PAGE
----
“Listen to your inner voice, explore, try things, do your best — always do your best because you deserve the learning that comes from that and they deserve the outcome,” said Liz Herth.
Liz Herth was adopted by an African American Bahá’í mother and father in the small town of Niles, Michigan. Liz grew up in a small family of four. Her mother was a school teacher and her father was a probation officer — the first and only African Americans in their respective departments. Her grandfather was a dentist who owned many properties in Niles. Niles had pockets of African Americans, but it was her grandpa’s efforts that truly paved the way for more Black families to settle in the neighborhood. He sold parcels he had purchased to his friends and family from the army. At the time, the United States government had passed the G.I. Bill which aimed to help American World War II veterans adjust to civilian life. Black veterans, however, were not able to make use of the housing provisions of the G.I. Bill because banks generally would not make loans for mortgages in Black neighborhoods, and African Americans were excluded from the suburbs by a combination of deed covenants and informal racism. While Niles was not the diverse population of Detroit in any stretch of the imagination, Liz liked her town because she had her Bahá’í community.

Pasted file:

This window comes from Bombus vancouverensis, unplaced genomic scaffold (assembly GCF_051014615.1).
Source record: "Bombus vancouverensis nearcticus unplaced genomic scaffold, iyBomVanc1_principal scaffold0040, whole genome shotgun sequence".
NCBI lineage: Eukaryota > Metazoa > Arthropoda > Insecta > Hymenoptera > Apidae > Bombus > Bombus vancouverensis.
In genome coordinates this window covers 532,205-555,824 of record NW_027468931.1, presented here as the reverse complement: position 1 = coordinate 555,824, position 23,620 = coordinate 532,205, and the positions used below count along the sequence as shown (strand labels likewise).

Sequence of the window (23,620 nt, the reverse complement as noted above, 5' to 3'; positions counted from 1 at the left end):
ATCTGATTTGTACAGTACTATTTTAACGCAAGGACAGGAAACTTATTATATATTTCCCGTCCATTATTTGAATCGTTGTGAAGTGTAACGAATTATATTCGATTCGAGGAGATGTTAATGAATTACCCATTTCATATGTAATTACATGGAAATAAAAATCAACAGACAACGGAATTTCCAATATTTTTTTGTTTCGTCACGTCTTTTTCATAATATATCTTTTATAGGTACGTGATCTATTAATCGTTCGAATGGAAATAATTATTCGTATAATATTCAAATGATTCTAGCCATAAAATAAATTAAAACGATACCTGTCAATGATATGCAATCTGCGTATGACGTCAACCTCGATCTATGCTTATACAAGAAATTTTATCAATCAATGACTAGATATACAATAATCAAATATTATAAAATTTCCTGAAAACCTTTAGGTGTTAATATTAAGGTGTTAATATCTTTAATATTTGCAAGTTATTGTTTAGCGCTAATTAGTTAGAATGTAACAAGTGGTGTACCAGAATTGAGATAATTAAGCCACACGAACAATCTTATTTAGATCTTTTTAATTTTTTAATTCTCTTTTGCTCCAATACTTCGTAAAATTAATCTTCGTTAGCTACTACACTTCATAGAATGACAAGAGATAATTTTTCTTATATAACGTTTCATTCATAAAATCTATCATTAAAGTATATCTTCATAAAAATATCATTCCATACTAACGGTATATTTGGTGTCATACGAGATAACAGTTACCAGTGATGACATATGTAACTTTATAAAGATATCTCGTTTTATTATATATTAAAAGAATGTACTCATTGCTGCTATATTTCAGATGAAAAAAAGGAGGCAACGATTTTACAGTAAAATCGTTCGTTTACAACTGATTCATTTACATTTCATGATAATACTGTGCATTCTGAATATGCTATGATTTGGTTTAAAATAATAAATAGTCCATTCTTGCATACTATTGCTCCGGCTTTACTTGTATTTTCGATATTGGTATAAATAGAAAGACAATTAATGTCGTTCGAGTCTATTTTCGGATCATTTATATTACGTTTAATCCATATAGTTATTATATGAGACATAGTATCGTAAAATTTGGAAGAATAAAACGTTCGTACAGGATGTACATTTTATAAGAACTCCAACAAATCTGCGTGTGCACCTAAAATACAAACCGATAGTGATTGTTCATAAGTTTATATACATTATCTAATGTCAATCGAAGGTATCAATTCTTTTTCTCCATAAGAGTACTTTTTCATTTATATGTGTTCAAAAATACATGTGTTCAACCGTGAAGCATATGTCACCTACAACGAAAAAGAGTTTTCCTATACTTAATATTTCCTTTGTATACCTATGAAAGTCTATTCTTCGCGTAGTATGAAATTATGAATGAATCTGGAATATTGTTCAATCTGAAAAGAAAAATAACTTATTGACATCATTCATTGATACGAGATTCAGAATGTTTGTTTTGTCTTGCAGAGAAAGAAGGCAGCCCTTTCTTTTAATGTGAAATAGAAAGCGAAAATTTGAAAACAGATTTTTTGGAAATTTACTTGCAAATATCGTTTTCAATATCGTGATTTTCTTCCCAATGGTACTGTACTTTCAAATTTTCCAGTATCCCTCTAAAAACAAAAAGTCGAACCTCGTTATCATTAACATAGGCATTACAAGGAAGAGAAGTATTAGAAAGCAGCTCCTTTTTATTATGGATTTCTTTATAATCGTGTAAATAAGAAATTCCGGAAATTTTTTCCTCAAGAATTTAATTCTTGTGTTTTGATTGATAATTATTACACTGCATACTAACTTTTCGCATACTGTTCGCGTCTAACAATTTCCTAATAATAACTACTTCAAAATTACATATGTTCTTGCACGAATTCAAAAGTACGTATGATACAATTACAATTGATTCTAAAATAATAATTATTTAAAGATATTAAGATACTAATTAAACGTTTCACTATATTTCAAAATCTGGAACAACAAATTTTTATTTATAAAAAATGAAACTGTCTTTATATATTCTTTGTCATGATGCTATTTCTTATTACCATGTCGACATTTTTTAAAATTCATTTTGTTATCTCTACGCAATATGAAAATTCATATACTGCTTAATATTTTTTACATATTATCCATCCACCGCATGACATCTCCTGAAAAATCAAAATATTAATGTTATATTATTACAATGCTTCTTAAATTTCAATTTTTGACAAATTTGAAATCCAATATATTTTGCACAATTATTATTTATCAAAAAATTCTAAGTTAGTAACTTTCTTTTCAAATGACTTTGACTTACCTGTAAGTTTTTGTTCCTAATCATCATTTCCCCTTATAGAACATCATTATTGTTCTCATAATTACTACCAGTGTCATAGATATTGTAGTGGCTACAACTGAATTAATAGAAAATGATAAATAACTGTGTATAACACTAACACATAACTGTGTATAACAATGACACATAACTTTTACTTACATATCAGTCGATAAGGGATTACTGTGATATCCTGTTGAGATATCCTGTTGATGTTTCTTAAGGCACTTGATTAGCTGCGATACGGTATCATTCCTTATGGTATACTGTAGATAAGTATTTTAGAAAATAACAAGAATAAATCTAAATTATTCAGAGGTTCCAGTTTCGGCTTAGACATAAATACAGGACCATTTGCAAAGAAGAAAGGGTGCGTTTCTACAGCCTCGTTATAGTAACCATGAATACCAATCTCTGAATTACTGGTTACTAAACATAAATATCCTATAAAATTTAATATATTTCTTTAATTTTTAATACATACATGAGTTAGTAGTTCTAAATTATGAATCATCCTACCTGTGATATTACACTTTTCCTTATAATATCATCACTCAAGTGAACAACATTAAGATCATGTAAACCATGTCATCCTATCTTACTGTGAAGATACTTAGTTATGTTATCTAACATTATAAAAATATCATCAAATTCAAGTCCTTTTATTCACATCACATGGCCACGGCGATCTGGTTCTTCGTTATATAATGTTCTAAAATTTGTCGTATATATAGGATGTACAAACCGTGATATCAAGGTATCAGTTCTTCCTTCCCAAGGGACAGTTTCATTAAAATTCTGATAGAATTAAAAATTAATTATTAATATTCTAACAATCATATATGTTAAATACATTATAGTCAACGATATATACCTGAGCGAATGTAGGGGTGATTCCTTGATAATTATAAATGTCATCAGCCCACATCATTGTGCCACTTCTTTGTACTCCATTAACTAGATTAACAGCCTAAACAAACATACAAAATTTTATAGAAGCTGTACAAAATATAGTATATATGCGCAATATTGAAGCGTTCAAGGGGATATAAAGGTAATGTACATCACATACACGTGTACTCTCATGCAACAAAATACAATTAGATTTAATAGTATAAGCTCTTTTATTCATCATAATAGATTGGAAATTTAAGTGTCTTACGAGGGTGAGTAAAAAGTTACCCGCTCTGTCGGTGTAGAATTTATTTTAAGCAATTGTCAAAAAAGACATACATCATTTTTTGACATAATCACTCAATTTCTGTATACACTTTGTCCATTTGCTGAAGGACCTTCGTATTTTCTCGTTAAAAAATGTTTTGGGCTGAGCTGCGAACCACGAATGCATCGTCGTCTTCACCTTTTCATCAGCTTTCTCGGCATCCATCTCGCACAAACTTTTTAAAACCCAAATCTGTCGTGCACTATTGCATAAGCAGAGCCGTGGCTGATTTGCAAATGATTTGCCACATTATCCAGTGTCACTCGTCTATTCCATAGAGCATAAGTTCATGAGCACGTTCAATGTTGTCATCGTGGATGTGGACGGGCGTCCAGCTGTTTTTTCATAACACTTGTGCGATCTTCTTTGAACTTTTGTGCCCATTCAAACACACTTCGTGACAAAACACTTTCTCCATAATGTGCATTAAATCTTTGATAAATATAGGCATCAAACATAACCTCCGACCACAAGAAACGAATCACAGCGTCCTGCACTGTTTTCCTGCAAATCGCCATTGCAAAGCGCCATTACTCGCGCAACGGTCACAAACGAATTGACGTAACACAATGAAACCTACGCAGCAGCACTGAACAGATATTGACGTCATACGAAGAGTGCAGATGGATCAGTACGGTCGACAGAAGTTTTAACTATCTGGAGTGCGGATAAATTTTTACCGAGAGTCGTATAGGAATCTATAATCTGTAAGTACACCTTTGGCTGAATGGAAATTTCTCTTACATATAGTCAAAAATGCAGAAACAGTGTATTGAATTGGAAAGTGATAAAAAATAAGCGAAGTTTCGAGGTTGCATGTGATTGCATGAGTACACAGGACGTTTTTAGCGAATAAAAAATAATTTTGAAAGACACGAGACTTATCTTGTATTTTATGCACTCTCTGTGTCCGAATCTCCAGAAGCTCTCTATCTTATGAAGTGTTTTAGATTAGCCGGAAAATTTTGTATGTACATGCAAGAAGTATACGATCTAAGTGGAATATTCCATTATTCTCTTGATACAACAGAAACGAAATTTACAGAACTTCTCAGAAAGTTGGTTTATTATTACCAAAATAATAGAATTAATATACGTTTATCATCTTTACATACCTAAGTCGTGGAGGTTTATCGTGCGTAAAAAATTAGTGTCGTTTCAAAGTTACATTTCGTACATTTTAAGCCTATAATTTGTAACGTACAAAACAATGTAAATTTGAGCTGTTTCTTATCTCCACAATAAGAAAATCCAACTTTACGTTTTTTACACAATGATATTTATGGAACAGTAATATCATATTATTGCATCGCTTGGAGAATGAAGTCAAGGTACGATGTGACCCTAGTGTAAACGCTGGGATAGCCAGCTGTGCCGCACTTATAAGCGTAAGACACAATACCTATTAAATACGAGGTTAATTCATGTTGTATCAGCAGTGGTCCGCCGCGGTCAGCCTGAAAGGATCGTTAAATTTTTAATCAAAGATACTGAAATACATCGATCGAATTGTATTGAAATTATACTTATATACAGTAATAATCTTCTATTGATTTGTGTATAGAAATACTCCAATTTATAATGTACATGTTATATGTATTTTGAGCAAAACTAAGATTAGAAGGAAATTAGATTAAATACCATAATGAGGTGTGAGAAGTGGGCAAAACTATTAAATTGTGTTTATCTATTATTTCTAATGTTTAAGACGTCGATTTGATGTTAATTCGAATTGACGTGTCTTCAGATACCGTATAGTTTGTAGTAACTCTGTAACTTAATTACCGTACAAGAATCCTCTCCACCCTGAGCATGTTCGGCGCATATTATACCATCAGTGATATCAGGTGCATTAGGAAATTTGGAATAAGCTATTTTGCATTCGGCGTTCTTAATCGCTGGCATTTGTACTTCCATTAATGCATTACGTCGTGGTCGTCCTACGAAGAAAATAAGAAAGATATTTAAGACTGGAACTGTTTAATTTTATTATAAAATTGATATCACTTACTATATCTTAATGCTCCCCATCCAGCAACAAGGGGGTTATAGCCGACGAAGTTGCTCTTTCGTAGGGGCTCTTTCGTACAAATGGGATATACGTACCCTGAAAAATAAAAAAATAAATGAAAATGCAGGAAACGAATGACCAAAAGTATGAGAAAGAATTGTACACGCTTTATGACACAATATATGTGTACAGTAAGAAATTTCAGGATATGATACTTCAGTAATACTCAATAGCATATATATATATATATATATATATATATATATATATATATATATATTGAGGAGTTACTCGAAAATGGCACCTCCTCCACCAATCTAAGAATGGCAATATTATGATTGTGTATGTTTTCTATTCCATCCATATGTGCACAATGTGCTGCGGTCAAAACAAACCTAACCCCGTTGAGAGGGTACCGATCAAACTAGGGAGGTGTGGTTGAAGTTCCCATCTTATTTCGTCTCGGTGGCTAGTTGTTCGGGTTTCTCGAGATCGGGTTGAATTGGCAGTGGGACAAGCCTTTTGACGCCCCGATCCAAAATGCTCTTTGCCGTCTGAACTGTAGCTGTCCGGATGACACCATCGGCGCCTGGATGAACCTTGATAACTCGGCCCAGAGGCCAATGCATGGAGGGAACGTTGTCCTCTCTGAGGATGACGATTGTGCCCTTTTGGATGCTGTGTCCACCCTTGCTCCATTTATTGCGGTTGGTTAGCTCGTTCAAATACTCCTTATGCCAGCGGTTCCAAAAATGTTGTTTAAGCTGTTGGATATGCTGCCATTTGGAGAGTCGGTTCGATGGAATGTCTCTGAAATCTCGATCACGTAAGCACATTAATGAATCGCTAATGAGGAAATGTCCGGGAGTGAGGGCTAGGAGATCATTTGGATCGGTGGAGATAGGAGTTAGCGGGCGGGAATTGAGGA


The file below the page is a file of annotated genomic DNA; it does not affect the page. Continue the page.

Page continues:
The Bahá’í faith is a universal religion with distinct cultural manifestations all over the globe. Her grandfather had the opportunity to learn the faith from Lewis Gregory; one of the founding teachers and administrators of the Bahá’í Faith in the United States and a pioneer of interracial reconciliation. Being raised Baha’i, Liz grew up in a rich environment around a very diverse group of people. She remembers “we always had people of all walks of life in our home for dinner or for tea or for brunch or for Bridge or Canasta or Yatze or whatever.”